ReduxRating:  8/10

Trivia:  For Skid Row's next album, '91's Slave to the Grind, the band would go for an even heavier sound than their debut. Anticipation was high for the LP, which was released just a few weeks after Billboard changed their chart methodology for sales over to the point-of-sale Nielson SoundScan system. That change had a definite impact on the charts. Stats for sales was immediate and that led to many albums hitting their peak position right out of the box in the first week on the chart. Slave to the Grind would be one of them. It would debut at the #1 spot thanks to sales of over 130,000 in its first week of release. The LP would only spend a week at the top. While fans and some critics liked the band's direction, it didn't bode well for mainstream singles. Only one track, "Wasted Time," would make the Pop chart peaking at #88 (#30 Rock). Another song, "Monkey Business," would make it to #13 Rock. Yet despite the lack of hits, the LP would go double platinum. The band would then take a bit of a break due to the advent of grunge, but would return in '95 with the dark Subhuman Race. It would top out at #35. Lead singer Sebastian Bach would leave the band in '96 and the band would go on hiatus. They would reform in '99 without Bach and would continue on with various lead singers. They would record a few albums along the way. Bach would go on to a solo career and also work as a vocalist for other bands. He would branch out into reality TV and appear in several shows including the competition program Gone Country, which he would win. Perhaps most surprising is that Bach would perform in Broadway musicals. It began when he took over the lead role in Jekyll and Hyde in 2000. He would follow that up with a role in Rocky Horror Picture Show along with being in the touring cast and having the lead role in Jesus Christ Superstar.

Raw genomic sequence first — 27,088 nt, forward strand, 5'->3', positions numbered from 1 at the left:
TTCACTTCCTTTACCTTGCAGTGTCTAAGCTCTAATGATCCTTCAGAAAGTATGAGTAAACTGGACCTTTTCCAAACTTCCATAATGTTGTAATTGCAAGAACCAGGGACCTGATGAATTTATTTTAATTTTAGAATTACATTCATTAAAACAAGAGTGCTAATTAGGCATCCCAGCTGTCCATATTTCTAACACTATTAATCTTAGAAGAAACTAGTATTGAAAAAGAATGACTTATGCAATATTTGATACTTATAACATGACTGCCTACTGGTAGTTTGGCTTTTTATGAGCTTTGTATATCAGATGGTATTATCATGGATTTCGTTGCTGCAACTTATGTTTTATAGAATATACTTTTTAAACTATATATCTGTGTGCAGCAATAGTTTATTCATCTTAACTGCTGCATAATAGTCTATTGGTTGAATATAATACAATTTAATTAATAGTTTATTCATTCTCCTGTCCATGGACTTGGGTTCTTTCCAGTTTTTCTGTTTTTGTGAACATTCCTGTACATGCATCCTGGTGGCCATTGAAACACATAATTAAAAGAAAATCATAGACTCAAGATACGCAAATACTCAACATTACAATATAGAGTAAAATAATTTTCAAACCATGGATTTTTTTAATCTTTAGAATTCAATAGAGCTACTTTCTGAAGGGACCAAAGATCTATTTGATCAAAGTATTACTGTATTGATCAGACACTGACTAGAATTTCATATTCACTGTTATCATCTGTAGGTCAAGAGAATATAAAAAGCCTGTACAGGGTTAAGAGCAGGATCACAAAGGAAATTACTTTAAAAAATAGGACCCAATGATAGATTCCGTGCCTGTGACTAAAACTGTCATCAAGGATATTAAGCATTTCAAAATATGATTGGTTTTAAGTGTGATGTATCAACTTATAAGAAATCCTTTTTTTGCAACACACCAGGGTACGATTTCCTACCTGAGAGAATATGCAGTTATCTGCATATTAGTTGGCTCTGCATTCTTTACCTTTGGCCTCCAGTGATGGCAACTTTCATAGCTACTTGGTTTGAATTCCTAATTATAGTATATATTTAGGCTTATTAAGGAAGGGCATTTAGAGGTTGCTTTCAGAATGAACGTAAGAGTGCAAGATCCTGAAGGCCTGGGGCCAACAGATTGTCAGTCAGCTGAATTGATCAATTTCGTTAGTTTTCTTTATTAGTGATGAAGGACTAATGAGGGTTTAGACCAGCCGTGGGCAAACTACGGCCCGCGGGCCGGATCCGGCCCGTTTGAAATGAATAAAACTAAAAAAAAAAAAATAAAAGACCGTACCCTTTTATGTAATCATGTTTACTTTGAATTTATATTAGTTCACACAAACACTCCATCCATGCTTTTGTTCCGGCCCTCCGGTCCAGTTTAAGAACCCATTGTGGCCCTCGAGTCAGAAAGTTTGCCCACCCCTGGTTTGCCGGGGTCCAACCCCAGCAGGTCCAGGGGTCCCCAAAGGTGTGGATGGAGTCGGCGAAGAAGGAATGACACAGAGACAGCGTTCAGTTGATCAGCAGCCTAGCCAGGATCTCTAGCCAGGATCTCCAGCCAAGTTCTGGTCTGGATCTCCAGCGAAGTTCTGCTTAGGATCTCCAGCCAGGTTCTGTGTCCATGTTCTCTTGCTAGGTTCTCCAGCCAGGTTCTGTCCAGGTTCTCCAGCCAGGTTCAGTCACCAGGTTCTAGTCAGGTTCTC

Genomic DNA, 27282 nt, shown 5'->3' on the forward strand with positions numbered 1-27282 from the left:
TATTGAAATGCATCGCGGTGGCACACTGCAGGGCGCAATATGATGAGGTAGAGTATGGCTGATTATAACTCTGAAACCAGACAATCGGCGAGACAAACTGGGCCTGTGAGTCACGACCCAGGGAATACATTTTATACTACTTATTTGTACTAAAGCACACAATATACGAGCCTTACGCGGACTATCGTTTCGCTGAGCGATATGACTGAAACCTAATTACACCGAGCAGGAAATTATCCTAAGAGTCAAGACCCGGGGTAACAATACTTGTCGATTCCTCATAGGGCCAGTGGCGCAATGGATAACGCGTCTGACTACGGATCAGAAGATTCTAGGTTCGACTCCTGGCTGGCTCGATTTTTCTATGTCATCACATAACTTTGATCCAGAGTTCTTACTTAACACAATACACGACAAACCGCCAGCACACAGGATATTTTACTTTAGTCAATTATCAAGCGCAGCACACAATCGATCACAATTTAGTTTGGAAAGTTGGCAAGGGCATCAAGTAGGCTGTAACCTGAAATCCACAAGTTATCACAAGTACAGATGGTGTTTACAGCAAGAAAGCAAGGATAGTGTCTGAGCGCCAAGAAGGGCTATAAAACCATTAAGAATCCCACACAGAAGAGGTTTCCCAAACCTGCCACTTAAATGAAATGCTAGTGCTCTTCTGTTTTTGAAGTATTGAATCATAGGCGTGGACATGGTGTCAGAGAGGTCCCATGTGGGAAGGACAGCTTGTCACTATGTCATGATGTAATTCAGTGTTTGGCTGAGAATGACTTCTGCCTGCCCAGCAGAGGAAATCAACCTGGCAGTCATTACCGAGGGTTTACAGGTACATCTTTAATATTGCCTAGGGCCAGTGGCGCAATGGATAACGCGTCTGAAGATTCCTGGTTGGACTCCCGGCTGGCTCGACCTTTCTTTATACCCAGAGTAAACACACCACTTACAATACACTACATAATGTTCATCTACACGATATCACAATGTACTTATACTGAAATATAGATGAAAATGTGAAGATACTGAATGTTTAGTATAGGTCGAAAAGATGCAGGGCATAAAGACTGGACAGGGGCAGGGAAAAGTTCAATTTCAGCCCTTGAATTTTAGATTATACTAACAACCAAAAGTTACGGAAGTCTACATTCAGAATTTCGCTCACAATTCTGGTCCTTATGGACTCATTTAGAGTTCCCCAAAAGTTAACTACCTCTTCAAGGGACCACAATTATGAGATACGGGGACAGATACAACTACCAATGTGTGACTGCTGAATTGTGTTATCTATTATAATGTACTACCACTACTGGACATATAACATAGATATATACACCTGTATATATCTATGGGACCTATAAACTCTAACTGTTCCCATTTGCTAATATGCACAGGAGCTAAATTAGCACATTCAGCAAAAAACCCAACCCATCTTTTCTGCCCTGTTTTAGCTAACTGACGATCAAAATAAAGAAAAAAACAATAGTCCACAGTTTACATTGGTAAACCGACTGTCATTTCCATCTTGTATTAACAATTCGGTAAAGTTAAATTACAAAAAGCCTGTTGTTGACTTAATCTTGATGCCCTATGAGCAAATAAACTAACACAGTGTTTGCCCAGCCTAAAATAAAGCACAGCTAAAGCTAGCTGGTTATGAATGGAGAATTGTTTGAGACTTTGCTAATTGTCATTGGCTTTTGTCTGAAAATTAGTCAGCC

Tuesday, April 25, 2023

"Pretending" by Eric Clapton

Song#:  4110
Date:  11/18/1989
Debut:  83
Peak:  55
Weeks:  11
Genre:  Rock

Pop Bits:  Navigating the musical waters of the 80s was a bit difficult for Clapton. Although out of his first four studio LPs of the decade two would go gold and one platinum (thanks in part to a rabid fan base and three #1 Rock track), Pop Top 10 hits eluded him with the exception of the '81 #10 "I Can't Stand It." That streak would continue with this first single from his last studio album of the 80s Journeyman. While the tune would shoot to #1 at Rock, it didn't fully register with Pop listeners and the song stalled short of the halfway mark on the chart. A second single, "Bad Love," would hit #1 at Rock, but stall at a minor #88 at Pop. Another track from the LP, "No Alibis," would reach #4 at Rock. The hits at Rock along with a renewed interest in Clapton thanks to the successful '88 compilation Crossroads (#34) helped the album reach #16 and go double platinum. It would be the start of a career revival for Clapton that would take him to new heights in the 90s.